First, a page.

Member Sandy Salzman, who is executive director of New Kensington Community Development Corporation, said her organization and the civic associations that cover the various parts of its territory tend to have the same opinion of proposed projects. But “there are times when we have disagreed, and when we disagreed, we have had hard feelings,” she said. In those cases, New Kensington CDC has told the civic association it has a difference of opinion, and has lobbied the relevant decision-making body as it sees best.
CDAG member Tom Otto, who represents Pennsport, said he supported CDAG getting involved with individual projects that were potentially problematic as soon as it could, without relying on someone else to do so.
When a check cashing store was proposed and given the OK by the zoning board of adjustment, Otto was president of Pennsport Civic. “We opposed it strongly,” he said. Pennsport said DiCicco told them he was going to file suit, and they left it up to him. “He has bigger pockets than we do,” Otto said. But “for whatever reason, it was never done. And that thing is up and going now,” Otto said. He wishes Pennsport had filed a lawsuit – the filing costs $50.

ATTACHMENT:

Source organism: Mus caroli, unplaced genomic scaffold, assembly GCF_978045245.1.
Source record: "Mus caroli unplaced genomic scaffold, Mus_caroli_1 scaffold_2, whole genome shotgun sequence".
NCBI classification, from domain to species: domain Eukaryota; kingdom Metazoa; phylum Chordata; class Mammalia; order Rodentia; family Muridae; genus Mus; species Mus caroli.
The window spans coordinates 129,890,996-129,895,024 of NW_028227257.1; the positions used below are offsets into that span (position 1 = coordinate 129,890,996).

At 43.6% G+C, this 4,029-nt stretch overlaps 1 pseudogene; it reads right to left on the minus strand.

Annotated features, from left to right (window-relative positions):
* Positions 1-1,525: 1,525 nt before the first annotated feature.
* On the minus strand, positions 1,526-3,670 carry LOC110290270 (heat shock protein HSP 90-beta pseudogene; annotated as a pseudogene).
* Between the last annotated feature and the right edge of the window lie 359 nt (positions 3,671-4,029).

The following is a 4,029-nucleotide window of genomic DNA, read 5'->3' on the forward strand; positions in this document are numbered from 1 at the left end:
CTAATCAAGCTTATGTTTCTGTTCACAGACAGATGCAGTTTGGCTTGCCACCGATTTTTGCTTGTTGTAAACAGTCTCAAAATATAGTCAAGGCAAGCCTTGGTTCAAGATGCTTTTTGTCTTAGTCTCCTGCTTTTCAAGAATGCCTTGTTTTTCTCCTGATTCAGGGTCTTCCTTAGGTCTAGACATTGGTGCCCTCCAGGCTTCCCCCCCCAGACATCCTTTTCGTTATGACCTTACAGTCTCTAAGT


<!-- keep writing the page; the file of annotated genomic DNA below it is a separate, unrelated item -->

(In a previous interview, DiCicco told PlanPhilly that he misunderstood when the check cashing store decision had been made. He thought he had time to file after council’s winter break, but it turned out he did not.)
CDAG member Jim Moss, who is also from Society Hill, said a CDAG committee should develop guidelines on how and when CDAG takes action independently from a civic association. If CDAG and the local agree, Moss said, CDAG should only take a position on significant issues, because there isn’t time to get involved in everything. Likewise, if the civic and CDAG disagree, CDAG might chose to be silent if the issue is not significant. But “there could come a time when we are doing battle with the local, and I think that’s OK.”
CDAG member and Queen Village board member Rich Wolk said CDAG positions should also consider whether a project is east or west of I-95. The master plan’s goals include linking neighborhoods east of I-95 to the river. But Wolk said it’s when a project is within the overlay that “it is in the scope of what we do to take a very strong stand if we feel that there’s something wrong.”
Wolk said that the Pennsport billboard is an example of that. “That is something that could be in the south first, and then the north next, and then along 95 wherever they want,” he said. “That’s within the scope of us taking a strong stand.”
CDAG is reconstituting its zoning committee, and at the suggestion of member Laura Lanza, who represents Port Richmond, will request notification from city council members whenever a project within the overlay is to be considered for a zoning change. The committee will then report back to the full board, so the project can be discussed.
“We need to resurrect the zoning committee to be the watch dog,” Lanza said. “Regardless of what the civics feel, we still need to put our dog on it. This is our job. It will require work, but I think it’s critical we do that.”